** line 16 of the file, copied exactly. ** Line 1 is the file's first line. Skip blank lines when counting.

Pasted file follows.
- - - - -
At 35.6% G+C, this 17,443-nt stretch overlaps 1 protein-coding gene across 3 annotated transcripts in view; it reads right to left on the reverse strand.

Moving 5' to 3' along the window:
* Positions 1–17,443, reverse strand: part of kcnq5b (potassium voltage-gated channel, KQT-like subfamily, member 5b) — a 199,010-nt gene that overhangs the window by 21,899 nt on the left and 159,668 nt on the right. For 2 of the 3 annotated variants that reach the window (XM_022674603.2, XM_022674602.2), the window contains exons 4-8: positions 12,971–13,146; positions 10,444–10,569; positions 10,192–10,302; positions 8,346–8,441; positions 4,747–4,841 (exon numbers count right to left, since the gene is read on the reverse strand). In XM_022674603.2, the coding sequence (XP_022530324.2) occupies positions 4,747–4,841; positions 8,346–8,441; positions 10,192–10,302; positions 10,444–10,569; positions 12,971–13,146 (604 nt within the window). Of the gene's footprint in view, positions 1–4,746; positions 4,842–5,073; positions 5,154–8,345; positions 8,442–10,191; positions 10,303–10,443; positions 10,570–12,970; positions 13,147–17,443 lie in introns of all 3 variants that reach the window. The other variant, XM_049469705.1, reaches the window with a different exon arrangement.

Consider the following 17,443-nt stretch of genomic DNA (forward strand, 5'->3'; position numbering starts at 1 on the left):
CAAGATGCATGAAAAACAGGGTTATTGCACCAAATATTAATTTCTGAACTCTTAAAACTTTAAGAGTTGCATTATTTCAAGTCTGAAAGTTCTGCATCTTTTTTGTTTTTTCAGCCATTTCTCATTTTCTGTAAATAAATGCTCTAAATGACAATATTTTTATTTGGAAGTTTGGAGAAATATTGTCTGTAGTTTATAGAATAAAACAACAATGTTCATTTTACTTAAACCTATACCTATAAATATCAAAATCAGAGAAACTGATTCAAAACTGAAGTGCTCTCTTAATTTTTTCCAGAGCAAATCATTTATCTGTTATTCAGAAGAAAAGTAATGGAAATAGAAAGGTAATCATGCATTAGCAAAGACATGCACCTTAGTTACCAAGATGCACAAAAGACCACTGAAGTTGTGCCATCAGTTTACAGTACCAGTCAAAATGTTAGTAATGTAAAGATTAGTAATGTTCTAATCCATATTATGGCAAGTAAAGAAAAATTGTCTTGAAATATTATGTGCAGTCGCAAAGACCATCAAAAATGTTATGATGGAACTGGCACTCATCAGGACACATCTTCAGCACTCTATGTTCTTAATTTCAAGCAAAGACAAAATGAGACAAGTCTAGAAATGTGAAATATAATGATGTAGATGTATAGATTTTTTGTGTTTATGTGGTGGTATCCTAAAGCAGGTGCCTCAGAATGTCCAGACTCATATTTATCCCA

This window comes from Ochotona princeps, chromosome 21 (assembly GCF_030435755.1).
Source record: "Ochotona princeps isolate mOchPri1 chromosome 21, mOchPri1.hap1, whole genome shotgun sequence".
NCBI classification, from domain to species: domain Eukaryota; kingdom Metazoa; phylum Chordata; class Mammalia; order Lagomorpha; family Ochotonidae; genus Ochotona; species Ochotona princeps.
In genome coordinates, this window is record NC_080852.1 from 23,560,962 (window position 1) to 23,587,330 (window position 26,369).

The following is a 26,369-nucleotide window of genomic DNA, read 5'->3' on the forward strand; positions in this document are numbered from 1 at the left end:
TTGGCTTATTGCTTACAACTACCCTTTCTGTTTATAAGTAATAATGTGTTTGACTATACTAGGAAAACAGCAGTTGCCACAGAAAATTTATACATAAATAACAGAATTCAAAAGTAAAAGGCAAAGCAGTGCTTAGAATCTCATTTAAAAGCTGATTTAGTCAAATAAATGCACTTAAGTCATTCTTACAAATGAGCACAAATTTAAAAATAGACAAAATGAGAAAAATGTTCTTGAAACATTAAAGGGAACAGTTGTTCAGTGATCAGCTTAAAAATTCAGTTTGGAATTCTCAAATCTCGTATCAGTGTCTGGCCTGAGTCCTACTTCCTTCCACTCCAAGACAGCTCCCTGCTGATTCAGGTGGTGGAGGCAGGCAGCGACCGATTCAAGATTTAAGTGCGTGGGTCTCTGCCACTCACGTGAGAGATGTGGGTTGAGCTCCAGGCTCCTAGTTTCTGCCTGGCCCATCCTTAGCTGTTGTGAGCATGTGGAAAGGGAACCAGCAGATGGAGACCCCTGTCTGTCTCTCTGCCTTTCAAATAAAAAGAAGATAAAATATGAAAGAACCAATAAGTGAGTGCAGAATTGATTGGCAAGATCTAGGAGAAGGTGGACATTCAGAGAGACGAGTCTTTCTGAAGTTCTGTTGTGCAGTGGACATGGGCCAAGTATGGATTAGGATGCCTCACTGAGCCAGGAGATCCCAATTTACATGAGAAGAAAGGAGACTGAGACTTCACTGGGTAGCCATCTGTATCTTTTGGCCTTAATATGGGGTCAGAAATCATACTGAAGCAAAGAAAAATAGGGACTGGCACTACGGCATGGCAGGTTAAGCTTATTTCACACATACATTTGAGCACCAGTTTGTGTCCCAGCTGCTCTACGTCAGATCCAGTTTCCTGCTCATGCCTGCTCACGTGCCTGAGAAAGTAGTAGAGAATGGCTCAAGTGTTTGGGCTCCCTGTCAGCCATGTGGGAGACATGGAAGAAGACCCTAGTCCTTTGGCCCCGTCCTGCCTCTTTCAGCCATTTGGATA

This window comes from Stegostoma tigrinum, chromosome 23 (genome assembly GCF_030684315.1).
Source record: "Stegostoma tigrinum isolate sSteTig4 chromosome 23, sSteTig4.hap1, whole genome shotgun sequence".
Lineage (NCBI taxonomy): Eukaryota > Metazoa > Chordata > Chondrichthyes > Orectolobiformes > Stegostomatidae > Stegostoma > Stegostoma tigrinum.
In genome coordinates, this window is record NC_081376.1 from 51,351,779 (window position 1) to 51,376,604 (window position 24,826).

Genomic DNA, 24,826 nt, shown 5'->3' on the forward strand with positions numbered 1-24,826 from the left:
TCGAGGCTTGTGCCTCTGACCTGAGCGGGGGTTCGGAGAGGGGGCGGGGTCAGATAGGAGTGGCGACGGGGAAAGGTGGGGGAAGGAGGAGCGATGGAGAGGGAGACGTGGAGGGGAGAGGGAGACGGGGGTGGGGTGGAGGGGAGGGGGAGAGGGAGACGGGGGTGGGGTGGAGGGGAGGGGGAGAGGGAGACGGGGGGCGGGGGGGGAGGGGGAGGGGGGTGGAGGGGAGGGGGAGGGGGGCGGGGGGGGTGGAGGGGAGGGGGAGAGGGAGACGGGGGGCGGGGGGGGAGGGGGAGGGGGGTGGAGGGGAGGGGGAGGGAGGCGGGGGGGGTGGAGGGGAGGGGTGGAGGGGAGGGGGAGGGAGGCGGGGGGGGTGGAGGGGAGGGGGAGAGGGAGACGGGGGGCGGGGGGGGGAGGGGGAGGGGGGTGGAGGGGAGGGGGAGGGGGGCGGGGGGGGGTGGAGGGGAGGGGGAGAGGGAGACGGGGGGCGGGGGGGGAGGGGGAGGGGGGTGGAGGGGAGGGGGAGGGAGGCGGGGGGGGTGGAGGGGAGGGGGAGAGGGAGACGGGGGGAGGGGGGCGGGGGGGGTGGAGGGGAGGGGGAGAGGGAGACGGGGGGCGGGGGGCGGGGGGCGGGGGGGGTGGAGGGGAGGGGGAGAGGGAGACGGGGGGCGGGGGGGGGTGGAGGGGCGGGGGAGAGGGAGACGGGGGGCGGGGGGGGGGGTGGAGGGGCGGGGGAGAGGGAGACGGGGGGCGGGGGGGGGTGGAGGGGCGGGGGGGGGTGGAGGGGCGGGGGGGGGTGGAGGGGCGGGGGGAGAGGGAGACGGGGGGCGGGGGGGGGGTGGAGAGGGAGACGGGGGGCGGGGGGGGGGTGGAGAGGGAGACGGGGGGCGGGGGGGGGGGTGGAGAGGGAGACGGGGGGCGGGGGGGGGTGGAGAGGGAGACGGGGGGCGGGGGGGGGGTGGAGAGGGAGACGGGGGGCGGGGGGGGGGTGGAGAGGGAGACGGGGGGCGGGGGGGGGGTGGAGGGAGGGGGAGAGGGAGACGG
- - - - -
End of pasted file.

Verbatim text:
Genomic DNA, 24,826 nt, shown 5'->3' on the forward strand with positions numbered 1-24,826 from the left: